Try Your Hand at Driving RVR with Your Keyboard
One of the best ways to get started with your RVR is by learning to drive using your keyboard! Gamers rejoice, as your beloved ASDW keys become your "keys" to letting your RVR know where it is you want it to go! 🏎️
In this tutorial, you'll use a Raspberry Pi mounted on your RVR, as well as your keyboard (to avoid getting tangled up in wires galore ➰, we would recommend that you SSH into your Raspberry Pi, though you could do this with a keyboard wired into your Raspberry Pi) to control your RVR using an asynchronous python script 🕹️.
If you haven't already connected your Raspberry Pi to your RVR, go ahead and check out our helpful docs on how to get up and running before attempting to follow along with this example (doing so will get most of the hardware setup completed already, as well 😉).
This intermediate tutorial should take about 20 minutes to complete (if you've already set up your Raspberry Pi and connected it to the RVR).
In additon to the materials necessary to connect the Raspberry Pi to the RVR, we'll need:
- A short USB-to-Micro USB cable (to allow the RVR to provide the Raspberry Pi with power from its USB port)
If you've gone through our Raspberry Pi Set Up Docs, you will have already downloaded/cloned the needed code for this example, in addition to installed the dependencies necessary for your Raspberry Pi to communicate with your RVR. Because the Raspberry Pi examples we have set up rely on files located throughout the file structure (not just the file we walk through below), we recommend that you use the version of the file included in those you downloaded/cloned from our GitHub, rather than trying to write the file from scratch as we walk through it together below (with that said, feel free to play with/add to the version you downloaded; we always love to see how creative our users are 🥰).
You can find the file for this example at 👩💻/projects/keyboard_control/drive_with_wasd_keys.py, in the file structure you downloaded; we'll repeat this later as we talk about how to actually run the code, but figured you might like to have the file in front of you as you follow along here...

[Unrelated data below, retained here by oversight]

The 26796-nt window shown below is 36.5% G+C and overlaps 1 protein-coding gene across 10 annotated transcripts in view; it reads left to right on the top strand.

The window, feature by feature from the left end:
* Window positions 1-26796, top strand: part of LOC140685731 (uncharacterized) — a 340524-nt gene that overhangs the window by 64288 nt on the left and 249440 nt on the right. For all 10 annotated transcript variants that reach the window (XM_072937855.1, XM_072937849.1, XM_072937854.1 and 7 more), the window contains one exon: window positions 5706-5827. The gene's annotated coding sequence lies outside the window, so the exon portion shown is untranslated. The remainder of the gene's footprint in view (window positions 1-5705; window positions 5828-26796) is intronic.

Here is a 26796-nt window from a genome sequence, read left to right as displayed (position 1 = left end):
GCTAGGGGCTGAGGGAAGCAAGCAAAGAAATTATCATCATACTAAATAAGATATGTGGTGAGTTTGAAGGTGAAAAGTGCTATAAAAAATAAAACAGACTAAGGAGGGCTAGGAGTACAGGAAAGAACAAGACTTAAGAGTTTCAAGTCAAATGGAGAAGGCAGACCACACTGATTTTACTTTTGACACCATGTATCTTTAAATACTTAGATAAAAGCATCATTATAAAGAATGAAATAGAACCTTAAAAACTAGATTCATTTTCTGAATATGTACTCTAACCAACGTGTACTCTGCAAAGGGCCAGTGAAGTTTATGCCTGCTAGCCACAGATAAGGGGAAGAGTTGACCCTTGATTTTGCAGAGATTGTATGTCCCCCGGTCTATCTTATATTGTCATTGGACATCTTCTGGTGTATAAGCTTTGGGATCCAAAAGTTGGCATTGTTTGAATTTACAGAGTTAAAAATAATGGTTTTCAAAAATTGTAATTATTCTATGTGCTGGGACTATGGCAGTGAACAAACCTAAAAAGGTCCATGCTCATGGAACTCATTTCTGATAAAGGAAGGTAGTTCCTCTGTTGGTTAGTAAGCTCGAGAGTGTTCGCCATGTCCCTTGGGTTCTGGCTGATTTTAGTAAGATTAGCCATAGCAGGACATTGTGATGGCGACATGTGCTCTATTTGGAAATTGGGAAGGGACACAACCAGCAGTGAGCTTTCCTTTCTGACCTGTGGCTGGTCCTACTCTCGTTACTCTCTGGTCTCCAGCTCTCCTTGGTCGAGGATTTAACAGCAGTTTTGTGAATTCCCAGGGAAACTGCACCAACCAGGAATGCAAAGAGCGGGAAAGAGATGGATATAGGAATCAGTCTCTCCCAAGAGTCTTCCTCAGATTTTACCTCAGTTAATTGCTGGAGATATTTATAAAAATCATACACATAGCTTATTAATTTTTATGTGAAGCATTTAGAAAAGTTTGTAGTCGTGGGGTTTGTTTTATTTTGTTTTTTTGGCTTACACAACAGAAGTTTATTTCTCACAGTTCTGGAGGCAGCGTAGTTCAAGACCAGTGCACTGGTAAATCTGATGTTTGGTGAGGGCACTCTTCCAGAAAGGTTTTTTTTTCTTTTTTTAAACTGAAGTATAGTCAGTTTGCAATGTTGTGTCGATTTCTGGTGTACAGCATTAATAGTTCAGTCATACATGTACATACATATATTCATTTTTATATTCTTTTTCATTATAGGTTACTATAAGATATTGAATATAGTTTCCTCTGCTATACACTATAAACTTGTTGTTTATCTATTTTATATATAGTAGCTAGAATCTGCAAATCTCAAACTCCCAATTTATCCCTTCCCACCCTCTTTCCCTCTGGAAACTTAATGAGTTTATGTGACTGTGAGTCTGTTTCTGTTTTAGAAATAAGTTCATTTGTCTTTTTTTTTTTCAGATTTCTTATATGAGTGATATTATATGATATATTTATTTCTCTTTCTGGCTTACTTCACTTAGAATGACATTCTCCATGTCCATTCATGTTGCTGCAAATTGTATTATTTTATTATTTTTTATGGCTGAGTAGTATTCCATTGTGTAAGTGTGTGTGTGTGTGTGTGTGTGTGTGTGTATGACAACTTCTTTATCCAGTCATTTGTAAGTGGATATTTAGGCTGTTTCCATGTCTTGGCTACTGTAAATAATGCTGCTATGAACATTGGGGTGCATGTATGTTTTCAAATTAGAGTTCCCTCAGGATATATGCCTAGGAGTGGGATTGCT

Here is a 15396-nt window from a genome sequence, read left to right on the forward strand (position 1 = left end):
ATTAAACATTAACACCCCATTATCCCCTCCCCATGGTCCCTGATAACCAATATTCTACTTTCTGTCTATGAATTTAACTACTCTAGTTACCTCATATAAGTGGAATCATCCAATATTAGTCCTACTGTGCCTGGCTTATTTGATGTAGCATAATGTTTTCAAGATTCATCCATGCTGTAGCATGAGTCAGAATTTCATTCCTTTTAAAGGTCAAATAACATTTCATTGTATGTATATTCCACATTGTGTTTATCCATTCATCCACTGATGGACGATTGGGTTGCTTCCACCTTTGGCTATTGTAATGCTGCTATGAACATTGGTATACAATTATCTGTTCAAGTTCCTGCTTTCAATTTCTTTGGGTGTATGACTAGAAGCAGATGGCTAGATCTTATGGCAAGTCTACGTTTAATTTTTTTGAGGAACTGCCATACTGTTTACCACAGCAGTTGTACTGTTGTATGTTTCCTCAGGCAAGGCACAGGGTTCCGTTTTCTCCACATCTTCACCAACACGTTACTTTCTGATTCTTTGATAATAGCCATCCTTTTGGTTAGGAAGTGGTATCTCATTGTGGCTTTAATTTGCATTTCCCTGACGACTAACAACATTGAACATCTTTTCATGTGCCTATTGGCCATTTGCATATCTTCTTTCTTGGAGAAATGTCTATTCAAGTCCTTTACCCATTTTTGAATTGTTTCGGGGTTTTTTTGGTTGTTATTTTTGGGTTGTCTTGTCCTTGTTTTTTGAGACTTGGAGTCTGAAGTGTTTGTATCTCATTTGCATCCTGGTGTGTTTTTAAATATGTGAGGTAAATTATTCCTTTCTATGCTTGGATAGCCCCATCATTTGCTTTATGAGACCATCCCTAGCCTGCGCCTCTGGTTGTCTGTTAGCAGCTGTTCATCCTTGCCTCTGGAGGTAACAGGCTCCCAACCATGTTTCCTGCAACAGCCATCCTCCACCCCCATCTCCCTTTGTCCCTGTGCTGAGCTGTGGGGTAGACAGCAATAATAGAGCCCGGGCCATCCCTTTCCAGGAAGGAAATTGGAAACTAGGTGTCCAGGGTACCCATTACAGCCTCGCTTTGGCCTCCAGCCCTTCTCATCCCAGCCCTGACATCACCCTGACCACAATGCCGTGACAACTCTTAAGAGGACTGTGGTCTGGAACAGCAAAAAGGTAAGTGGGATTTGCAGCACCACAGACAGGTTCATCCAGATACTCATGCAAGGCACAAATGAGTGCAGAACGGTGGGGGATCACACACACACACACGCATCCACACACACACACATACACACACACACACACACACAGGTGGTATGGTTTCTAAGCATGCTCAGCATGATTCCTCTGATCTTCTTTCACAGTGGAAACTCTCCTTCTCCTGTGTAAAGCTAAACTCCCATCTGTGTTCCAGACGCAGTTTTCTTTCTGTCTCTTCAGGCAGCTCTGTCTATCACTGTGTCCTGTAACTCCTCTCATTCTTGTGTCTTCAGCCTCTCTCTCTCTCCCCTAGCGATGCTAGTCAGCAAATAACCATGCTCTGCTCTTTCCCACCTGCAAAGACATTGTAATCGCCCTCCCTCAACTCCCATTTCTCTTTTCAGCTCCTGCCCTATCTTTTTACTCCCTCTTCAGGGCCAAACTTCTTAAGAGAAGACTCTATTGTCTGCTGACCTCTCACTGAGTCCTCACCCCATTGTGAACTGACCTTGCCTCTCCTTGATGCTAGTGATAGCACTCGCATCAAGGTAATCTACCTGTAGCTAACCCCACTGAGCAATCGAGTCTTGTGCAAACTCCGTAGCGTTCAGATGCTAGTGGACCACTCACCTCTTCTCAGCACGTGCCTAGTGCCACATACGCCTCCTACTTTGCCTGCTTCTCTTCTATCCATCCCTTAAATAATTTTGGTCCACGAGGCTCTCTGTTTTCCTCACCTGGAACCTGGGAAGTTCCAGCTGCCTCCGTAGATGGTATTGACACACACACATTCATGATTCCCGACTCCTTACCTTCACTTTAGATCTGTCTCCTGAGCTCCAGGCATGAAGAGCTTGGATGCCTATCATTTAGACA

Let's get started with our imports. Most of these will be similar across all of our examples. One of the elements that is unique about this example is the
Keyboard Helper is a helper file 🙋 that we created to simplify the code in this file that references keys on your keyboard, making communicating with the RVR via the keyboard a bit cleaner and easier. You can find the full
KeyboardHelper code here.
Line 3 of the code below is what allows us to pull from elsewhere in the file structure. It references files that are two layers above (
../../), as well as those within folders at that level, and appends the absolute path of the directory with the name after "
from" in the imports on lines 7-9:
import sys import os sys.path.append(os.path.abspath(os.path.join(os.path.dirname(__file__), '../../'))) import asyncio from projects.keyboard_control import KeyboardHelper from sphero_sdk import SerialAsyncDal from sphero_sdk import SpheroRvrAsync
Next, we'll initialize our global variables, including a specific asynchronous
loop 🔄 and defining
rvr 🤖 so that we can use it to call commands off of, later on:
key_helper = KeyboardHelper() break_loop = False red = [0xFF, 0x0, 0x0] blue = [0x0, 0x0, 0xFF] driving_keys = [119, 97, 115, 100, 113, 32] speed = 64 loop = asyncio.get_event_loop() rvr = SpheroRvrAsync( dal=SerialAsyncDal( loop ) )
As we dive into the actions, we'll start by setting some colors 🎨 Our first function will set all of the LEDs:
async def set_all_leds(rgb_triples): await rvr.set_all_leds_with_32_bit_mask( 0x3FFFFFFF, rgb_triples ) await asyncio.sleep(.01)
Second, we'll set some functions to to flip the LEDs back and forth between blue and red:
def construct_blue(): global red global blue colors =  for x in range(10): if (x % 2) == 0: colors.extend(red) else: colors.extend(blue) return colors def construct_red(): global red global blue colors =  for x in range(10): if (x % 2 - 1) == 0: colors.extend(red) else: colors.extend(blue) return colors
We'll also create a function to cause the lights to flash red and blue 🚔, using our
async def strobe_lights(): lights_red = True while True: lights_red = not lights_red if lights_red: rgb_red = construct_red() await set_all_leds(rgb_red) else: rgb_blue = construct_blue() await set_all_leds(rgb_blue) await asyncio.sleep(0.25)